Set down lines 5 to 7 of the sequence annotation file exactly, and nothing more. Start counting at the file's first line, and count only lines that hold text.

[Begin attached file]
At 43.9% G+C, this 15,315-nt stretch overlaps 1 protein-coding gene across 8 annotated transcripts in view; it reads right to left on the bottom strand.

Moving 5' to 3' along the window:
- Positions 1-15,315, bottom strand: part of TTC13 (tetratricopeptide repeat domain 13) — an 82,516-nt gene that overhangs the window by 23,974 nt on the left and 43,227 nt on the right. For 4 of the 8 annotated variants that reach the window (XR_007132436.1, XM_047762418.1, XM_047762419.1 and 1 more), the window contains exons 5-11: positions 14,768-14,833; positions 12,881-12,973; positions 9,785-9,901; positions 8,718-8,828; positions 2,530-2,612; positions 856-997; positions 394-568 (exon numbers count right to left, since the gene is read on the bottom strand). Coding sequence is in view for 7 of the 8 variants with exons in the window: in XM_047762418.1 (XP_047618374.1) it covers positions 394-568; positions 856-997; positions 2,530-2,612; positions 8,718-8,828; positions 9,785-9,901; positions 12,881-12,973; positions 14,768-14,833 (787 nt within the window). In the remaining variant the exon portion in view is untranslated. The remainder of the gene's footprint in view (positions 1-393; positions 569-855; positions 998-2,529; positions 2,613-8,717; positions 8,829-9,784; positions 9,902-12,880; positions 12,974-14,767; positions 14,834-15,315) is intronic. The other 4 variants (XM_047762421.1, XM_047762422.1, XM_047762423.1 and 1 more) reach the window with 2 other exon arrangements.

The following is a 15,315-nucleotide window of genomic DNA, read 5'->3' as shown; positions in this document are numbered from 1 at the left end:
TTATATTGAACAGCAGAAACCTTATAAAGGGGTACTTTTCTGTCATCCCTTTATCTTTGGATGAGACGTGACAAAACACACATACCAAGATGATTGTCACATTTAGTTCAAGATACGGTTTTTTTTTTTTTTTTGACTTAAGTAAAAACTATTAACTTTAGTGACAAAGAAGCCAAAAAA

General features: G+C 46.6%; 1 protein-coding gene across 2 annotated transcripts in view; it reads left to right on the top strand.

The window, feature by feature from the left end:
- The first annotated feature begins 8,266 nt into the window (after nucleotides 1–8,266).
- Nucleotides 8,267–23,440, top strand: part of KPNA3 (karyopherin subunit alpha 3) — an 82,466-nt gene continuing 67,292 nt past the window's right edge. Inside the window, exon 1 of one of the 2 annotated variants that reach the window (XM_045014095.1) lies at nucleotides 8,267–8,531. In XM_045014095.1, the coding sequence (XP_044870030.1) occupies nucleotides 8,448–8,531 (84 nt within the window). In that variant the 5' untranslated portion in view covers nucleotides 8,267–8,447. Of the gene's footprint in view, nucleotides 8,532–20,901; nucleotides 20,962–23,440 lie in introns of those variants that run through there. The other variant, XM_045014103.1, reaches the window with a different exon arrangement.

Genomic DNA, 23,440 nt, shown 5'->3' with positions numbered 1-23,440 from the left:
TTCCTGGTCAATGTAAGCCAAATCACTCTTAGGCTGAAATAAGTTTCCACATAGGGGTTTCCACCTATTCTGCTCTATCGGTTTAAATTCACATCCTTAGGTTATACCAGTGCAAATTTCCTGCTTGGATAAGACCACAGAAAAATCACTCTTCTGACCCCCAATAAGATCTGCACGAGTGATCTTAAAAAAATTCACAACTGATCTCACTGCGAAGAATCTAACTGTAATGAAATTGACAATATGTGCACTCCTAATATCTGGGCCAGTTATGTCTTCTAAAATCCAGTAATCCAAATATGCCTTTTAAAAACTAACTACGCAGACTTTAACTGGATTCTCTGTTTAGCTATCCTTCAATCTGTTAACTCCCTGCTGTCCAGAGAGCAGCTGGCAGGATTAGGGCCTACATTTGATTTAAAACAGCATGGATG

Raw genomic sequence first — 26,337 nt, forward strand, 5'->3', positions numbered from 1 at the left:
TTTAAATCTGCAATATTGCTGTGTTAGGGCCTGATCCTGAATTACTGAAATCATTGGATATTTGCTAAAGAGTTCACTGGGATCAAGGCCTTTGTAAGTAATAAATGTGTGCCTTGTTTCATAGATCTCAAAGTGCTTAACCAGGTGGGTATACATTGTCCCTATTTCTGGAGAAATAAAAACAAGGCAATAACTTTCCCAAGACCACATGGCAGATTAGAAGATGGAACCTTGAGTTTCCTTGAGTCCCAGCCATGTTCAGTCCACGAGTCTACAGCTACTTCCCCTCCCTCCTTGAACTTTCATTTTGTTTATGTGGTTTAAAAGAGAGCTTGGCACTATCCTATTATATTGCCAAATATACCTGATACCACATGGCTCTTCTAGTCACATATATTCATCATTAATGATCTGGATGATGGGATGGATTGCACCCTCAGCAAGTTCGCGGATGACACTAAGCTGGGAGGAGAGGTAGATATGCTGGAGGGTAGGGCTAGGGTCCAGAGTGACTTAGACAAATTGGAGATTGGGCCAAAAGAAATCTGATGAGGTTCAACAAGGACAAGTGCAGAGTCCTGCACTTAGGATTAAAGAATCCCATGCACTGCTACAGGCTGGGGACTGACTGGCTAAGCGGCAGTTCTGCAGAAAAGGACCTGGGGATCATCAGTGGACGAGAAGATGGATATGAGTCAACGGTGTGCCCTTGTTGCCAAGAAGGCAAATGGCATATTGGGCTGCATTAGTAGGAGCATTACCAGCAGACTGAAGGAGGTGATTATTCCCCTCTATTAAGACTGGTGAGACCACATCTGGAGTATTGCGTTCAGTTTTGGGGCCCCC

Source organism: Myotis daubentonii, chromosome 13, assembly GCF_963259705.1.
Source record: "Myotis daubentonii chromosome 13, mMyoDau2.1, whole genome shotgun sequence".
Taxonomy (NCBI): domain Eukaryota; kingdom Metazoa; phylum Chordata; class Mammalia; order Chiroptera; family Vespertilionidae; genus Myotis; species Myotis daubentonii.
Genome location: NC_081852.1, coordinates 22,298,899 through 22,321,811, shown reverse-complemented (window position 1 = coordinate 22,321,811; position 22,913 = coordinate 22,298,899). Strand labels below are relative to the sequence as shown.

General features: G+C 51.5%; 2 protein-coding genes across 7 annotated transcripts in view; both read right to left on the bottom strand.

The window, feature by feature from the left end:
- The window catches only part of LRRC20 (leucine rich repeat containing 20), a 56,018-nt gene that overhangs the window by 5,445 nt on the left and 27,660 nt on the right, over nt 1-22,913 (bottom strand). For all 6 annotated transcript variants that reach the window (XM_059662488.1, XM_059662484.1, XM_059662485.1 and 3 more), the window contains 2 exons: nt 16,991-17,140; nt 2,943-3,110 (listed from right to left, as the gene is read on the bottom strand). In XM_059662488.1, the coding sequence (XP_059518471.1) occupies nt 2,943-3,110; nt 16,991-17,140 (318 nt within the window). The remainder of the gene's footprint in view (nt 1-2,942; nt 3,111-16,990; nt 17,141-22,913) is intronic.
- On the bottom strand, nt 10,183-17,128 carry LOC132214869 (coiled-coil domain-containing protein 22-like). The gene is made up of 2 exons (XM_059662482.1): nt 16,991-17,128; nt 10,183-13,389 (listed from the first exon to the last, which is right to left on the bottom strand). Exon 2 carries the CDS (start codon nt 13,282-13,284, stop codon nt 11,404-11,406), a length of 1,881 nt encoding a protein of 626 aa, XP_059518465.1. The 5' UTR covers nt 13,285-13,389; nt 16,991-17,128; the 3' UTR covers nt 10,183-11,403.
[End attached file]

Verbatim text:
TTATATTGAACAGCAGAAACCTTATAAAGGGGTACTTTTCTGTCATCCCTTTATCTTTGGATGAGACGTGACAAAACACACATACCAAGATGATTGTCACATTTAGTTCAAGATACGGTTTTTTTTTTTTTTTTGACTTAAGTAAAAACTATTAACTTTAGTGACAAAGAAGCCAAAAAA

General features: G+C 46.6%; 1 protein-coding gene across 2 annotated transcripts in view; it reads left to right on the top strand.

The window, feature by feature from the left end: